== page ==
The student news site of Guilford College

The Guilfordian

The student news site of Guilford College

The Guilfordian

The student news site of Guilford College

The Guilfordian

Administrative bloat sparks student protest

“We know where your money goes.”

“Nothing about us, without us, is for us.”

“Pop the administrative bloat.”

Outside of a board of trustees meeting, students gathered, silently holding signs with these words on Feb. 22 at the Community Center.

The Feb. 20 “Town Hall Meeting” with the board intended to spark open and honest dialogue between students and trustees, yet feelings of frustration and disappointment lingered. Many felt the meeting’s format did not actually allow for candid communication between trustees and students.

In order to make their voices heard more directly, members of Students Allied Against Privilege and Supremacy and other interested community members demonstrated outside of the trustees’ meeting to finalize Guilford College’s budget for the upcoming year.

The demonstration’s main message? Faculty pay concerns must be tackled. Guilford’s professor salaries should not be dead last compared to peer institutions while administration salaries “bloat.”

Senior Daniel Raeder, one of the demonstration’s organizers, explained the bloat as “a disproportionate amount of money at one point of the pay scale compared to another.”

Students were unrolling signs as Carole Bruce, trustee and chair of the presidential search committee, spoke of faculty salaries, just feet away.

“The timing was impeccable,” said Aaron Fetrow, dean of students and vice president for student affairs.

Students stood with pieces of paper indicating the difference between the faculty and staff average salary and the top three administrative positions’ average salary. Each foot of paper represented $10,000, resulting in one 7-foot piece and one 21-foot piece.

“Initially, I went to support and encourage our students in their social activism,” said Diya Abdo, associate professor of English and chair of the English department.

“But I ended up being deeply

inspired and moved by their ethos, their desire to fight for our core values in a way that should teach us all, but especially the administration, something about the true spirit of Guilford College. That day I remembered — if I ever needed reminding — why I love this place so much.”

At its peak, the group was about 20 students, but it dwindled toward the end of the meeting.

“I think our biggest difficulty was that the meeting was so long, so some of our original protestors had to leave,” said junior Charlotte Lippincott.

During a break in the meeting, some trustees came outside to speak with students and expressed appreciation for students’ exercise of their voice.

A few senior administrators reiterated that there is not enough money to pay employees more.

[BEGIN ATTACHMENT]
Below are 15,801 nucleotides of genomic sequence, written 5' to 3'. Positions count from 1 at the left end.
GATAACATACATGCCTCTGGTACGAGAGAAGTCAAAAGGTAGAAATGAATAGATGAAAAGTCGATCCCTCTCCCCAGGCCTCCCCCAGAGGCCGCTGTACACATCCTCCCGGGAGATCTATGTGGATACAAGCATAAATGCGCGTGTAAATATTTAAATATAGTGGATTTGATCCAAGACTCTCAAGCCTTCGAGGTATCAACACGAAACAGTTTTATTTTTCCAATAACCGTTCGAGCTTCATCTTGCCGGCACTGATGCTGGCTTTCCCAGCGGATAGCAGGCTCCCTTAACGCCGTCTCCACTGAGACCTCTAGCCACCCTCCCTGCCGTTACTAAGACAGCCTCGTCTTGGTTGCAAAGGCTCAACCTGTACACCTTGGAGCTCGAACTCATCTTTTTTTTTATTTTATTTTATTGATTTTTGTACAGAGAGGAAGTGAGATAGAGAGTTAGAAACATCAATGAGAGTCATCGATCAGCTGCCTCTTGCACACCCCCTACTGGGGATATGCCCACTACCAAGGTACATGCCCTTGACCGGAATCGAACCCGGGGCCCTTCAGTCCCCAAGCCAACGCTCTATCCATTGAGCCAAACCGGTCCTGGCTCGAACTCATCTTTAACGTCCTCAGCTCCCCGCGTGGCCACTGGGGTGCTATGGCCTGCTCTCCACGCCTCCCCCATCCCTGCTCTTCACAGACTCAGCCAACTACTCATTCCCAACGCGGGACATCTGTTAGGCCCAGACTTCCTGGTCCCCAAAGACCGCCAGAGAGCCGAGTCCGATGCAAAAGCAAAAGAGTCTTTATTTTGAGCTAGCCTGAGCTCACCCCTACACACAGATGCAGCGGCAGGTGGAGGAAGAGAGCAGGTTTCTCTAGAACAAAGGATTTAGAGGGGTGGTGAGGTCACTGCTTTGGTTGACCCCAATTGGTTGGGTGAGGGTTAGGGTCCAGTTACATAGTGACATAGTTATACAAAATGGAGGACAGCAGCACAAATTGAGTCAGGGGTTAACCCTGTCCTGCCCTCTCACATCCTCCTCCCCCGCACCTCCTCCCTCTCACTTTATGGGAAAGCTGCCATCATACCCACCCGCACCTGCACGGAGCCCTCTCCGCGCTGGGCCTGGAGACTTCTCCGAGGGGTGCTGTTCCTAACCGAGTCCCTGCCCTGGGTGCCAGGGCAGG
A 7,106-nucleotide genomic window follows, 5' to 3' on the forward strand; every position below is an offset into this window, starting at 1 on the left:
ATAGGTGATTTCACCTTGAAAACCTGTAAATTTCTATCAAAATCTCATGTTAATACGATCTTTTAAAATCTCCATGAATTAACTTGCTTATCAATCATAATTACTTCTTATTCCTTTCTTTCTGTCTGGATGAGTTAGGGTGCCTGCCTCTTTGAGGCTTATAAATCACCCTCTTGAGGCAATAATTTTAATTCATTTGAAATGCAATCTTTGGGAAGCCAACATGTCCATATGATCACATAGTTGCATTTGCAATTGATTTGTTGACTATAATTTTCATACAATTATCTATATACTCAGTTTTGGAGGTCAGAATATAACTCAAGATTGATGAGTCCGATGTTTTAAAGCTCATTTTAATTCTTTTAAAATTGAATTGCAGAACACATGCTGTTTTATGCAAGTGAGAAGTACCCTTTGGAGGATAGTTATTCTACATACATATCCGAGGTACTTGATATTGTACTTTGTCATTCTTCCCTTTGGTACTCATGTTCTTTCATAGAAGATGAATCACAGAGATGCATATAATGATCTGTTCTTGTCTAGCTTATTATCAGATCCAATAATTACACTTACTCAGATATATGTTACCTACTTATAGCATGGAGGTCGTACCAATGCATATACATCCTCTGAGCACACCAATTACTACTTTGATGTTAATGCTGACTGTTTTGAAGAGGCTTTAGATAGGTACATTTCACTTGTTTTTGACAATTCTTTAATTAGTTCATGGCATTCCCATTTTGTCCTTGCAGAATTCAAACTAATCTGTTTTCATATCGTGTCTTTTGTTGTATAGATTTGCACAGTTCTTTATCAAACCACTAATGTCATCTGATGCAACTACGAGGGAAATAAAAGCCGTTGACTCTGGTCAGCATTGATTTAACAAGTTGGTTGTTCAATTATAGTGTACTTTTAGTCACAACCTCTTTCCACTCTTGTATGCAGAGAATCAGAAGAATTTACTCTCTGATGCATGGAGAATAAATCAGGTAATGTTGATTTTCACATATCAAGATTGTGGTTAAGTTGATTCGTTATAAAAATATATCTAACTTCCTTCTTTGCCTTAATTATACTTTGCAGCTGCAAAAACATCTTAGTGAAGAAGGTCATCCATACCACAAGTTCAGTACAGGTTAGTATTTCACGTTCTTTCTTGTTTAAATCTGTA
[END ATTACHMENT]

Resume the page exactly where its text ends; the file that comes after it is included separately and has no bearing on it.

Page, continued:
Kent Chabotar, president of Guilford and professor of political science, spoke with demonstrators after the meeting and said, “We agree to disagree.”

Raeder thought this rationale to be insufficient.

“When we agree to disagree, you’re disagreeing and you’re influencing the decisions,” said Raeder.

Fetrow discussed “ugly trade-offs” when asked about the unequal pay and a 3 percent rise in tuition.

“Do we spend the money on life safety issues in Bryan (Hall) … or do we do raises for low-paid staff?” said Fetrow.

Has the idea of cutting administrative salaries been part of the ongoing budget conversations? According to Fetrow, the answer is no.

Different reasons have been given to justify why Guilford pays faculty less than its peer institutions, like the College’s having a smaller endowment or more faculty to pay. Others suggest that the College offers better faculty benefits or that the faculty have a lighter workload than at peer colleges.

These reasons were proven false, however, in the faculty report published in August 2013. According to the report, Guilford’s endowment is larger than eight percent of its peer institutions, and there is no strong correlation between the number of full-time faculty and average salaries. Guilford faculty benefits are also average and the teaching load is typical compared to fellow institutions.

“I am mad and demoralized,” said Hiroko Hirakawa, associate professor of foreign languages. “I feel helpless and don’t know what to do, but I also know something has to be done.”

Raeder, among others, brought up the neglect of Guilford’s core values.

“The issue at hand is our core values have come to mean nothing,” said Raeder. “If we aren’t equitably paying the people who work here, then that isn’t living up to equality. If we have hugely disproportionate people of non-color compared to people of color being hired and retained at this school, then that’s not diversity.”

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